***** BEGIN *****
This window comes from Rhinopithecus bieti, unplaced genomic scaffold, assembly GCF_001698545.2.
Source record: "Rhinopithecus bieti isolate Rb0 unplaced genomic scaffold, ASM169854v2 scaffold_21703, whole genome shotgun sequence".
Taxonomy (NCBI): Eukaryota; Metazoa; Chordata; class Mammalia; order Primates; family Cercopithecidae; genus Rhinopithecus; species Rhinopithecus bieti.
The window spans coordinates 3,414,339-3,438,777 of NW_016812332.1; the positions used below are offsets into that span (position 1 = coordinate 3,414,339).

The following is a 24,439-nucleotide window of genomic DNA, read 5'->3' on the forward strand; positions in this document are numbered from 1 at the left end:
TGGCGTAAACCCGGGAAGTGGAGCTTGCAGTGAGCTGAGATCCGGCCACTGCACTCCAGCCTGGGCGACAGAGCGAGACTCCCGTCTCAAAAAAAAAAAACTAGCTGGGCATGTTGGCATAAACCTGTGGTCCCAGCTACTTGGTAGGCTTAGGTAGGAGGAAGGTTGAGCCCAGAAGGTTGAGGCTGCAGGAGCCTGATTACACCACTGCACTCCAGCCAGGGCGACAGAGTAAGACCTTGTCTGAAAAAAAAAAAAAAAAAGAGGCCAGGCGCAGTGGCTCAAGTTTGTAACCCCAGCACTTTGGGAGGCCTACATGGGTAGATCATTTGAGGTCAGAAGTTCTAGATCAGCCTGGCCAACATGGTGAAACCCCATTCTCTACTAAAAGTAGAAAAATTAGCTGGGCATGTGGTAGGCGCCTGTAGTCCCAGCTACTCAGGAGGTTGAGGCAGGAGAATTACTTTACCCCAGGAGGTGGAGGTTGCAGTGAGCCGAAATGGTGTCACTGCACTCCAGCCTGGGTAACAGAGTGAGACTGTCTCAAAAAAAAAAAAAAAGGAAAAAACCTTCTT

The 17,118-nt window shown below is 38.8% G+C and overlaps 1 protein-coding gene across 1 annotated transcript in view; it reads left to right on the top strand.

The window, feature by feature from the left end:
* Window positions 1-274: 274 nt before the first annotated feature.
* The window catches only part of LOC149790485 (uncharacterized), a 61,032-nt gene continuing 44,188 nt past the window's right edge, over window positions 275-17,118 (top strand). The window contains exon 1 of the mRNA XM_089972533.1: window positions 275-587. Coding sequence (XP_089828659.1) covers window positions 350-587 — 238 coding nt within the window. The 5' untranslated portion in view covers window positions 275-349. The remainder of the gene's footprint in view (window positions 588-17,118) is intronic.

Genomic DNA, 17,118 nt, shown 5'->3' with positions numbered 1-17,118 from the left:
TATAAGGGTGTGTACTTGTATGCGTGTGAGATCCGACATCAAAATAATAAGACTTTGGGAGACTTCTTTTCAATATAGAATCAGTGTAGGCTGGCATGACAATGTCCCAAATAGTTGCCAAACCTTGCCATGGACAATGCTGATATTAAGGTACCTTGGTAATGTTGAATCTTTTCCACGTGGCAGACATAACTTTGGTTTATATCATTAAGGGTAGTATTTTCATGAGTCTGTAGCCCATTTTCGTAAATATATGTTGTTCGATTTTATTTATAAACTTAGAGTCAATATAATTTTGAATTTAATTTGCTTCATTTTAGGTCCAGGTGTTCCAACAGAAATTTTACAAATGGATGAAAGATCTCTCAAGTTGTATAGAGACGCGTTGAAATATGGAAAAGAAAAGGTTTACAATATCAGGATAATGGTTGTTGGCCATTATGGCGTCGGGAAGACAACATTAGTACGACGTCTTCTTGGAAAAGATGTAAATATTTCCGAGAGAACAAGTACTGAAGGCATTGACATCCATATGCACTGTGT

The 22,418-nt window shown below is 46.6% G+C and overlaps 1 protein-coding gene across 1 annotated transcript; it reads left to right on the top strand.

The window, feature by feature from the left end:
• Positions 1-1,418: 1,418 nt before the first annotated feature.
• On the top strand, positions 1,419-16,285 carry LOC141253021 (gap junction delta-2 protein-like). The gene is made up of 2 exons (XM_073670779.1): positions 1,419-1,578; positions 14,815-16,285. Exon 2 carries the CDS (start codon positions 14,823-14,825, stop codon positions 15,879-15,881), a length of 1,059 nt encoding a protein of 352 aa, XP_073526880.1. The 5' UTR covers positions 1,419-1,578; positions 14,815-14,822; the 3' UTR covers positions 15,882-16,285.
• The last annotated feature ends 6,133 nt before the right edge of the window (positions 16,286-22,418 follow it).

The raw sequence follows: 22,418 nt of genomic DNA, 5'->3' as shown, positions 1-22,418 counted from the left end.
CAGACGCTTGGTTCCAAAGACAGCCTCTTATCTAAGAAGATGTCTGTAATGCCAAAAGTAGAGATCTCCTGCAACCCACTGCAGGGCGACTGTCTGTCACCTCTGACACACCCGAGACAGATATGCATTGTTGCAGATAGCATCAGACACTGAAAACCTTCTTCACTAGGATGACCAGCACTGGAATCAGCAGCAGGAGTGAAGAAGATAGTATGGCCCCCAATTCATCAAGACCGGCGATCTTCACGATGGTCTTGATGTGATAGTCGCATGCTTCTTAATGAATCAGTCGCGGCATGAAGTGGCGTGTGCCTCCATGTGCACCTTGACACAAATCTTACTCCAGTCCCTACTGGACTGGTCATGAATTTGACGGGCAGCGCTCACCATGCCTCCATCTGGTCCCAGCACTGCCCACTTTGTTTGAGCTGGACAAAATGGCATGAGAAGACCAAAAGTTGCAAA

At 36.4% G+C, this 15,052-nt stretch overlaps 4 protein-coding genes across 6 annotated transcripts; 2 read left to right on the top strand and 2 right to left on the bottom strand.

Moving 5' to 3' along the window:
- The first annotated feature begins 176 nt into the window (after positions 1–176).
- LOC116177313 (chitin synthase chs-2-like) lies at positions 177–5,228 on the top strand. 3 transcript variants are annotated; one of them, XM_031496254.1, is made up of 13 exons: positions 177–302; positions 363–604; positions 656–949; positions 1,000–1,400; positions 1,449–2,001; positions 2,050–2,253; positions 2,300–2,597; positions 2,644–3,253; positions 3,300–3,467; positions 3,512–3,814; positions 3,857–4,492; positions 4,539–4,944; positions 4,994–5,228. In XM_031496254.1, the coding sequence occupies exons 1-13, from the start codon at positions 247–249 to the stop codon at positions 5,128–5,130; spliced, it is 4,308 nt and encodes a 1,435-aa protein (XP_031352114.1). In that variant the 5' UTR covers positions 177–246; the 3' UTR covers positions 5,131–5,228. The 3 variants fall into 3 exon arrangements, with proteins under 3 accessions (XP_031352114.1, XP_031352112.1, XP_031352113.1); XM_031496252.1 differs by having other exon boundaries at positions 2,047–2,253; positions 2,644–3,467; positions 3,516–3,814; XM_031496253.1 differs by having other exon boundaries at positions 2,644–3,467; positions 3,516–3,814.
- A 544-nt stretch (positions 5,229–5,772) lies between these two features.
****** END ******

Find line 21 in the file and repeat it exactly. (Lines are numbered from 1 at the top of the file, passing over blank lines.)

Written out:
Moving 5' to 3' along the window: